Global food demand could double by 2050, according to a new projection by David Tilman, Regents Professor of Ecology in the University of Minnesota’s College of Biological Sciences.
New projection shows global food demand doubling by 2050
Increasing yield in poor countries could lower environmental impact
Media Note: Embargoed until 2 p.m. Nov. 21
MINNEAPOLIS / ST. PAUL (11/21/2011) —Global food demand could double by 2050, according to a new projection by David Tilman, Regents Professor of Ecology in the University of Minnesota’s College of Biological Sciences, and colleagues, including Jason Hill, assistant professor in the College of Food, Agricultural and Natural Resource Sciences.
Producing that amount of food could significantly increase levels of carbon dioxide and nitrogen in the environment and cause the extinction of numerous species. But this can be avoided, the paper shows, if the high-yielding technologies of rich nations are adapted to work in poor nations, and if all nations use nitrogen fertilizers more efficiently.
“Agriculture’s greenhouse gas emissions could double by 2050 if current trends in global food production continue,” Tilman said. “Global agriculture already accounts for a third of all greenhouse gas emissions.” Much of these emissions come from land clearing, which also threatens species with extinction.
The article shows that if poor nations continue current practices, they will clear a land area larger than the United States (two and a half billion acres) by 2050. But if richer nations help poorer nations improve yields to achievable levels, that could be reduced to half a billion acres.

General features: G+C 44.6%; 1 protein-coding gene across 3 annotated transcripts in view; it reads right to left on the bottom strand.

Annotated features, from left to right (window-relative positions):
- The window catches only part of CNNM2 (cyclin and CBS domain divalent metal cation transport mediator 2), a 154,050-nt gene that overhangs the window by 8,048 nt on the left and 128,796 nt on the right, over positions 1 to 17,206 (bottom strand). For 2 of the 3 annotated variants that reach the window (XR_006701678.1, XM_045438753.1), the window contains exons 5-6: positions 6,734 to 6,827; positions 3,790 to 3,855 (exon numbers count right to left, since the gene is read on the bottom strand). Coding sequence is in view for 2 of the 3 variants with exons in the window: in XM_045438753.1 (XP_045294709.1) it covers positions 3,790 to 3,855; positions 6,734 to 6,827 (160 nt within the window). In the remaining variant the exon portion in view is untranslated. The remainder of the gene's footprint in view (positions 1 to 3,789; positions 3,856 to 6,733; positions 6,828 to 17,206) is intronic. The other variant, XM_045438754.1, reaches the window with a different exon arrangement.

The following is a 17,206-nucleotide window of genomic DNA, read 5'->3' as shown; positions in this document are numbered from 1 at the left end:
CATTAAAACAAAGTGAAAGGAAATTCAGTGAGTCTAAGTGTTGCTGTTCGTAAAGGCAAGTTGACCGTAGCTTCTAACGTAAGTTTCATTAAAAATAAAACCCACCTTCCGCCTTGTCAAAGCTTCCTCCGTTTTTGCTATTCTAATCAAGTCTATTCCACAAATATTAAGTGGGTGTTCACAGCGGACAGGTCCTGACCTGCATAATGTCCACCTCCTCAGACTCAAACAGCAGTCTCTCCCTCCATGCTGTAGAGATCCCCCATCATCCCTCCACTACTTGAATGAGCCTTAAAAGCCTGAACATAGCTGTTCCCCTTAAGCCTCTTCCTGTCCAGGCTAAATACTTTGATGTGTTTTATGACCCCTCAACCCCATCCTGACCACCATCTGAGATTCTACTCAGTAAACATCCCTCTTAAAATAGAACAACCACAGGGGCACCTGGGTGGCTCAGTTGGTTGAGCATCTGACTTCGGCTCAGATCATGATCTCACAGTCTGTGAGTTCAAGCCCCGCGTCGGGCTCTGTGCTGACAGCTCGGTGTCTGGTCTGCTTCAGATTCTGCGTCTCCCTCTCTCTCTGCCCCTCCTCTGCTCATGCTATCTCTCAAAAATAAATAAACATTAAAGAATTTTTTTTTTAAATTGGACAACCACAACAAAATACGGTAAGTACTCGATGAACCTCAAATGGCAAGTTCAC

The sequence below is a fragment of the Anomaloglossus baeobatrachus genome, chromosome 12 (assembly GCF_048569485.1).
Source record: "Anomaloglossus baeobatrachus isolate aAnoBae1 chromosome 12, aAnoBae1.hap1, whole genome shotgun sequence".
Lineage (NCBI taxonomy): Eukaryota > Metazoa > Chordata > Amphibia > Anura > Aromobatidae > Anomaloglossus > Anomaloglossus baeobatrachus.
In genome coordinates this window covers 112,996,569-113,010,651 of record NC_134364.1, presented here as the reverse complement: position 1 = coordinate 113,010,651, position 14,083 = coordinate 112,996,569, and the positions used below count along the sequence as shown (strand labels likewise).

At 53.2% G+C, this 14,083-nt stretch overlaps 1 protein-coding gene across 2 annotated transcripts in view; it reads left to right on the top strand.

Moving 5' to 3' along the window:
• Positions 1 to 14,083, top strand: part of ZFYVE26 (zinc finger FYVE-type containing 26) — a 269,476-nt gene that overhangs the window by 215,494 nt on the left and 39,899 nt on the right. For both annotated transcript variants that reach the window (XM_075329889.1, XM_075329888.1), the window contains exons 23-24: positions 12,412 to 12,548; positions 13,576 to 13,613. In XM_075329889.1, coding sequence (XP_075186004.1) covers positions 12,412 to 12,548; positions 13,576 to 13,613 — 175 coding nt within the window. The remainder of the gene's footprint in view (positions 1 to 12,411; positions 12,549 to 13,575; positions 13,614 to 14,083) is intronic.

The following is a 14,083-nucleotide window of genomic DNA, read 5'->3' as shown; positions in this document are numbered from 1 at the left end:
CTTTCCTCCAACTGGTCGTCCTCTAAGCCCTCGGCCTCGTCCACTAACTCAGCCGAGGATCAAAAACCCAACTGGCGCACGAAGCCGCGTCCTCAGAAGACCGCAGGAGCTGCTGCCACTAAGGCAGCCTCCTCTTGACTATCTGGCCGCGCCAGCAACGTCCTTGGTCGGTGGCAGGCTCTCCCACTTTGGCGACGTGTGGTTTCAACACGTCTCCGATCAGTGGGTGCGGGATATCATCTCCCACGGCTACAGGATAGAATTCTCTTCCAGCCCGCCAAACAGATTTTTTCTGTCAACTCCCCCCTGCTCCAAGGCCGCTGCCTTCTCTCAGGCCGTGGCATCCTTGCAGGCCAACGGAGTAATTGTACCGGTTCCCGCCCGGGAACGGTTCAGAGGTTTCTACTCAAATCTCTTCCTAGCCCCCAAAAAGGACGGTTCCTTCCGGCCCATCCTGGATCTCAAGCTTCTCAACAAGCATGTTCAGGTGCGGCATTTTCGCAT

The research, published Nov. 21 online by the Proceedings of the National Academy of Sciences, shows that adopting nitrogen-efficient “intensive” farming can meet future global food demand with much lower environmental impacts than the “extensive” farming practiced by many poor nations, which clear land to produce more food. The potential benefits are great. In 2005, crop yields for the wealthiest nations were more than 300 percent higher than yields for the poorest nations.
“Strategically intensifying crop production in developing and least-developed nations would reduce the overall environmental harm caused by food production, as well as provide a more equitable food supply across the globe,” said Hill.
The Food and Agriculture Organization (FAO) of the United Nations recently projected a 70 percent increase in demand. According to Tilman, either projection shows that the world faces major environmental problems unless agricultural practices change.
The environmental impacts of meeting demand depend on how global agriculture expands. Clearing land for agriculture and the use of fuel and fertilizers to grow crops increases carbon and nitrogen in the environment and causes species extinctions.
In the paper, Tilman and his collaborators explore different ways of meeting demand for food and their environmental effects. In essence, the options are to increase productivity on existing agricultural land, clear more land, or do a combination of both. They consider various scenarios in which the amount of nitrogen use, land cleared, and resulting greenhouse gas emissions differ.
“Our analyses show that we can save most of the Earth’s remaining ecosystems by helping the poorer nations of the world feed themselves,” Tilman said.
Christian Blazer, from the University of California Santa Barbara, collaborated with Tilman and Hill on the research. Belinda Befort, University of Minnesota College of Biological Sciences, also contributed.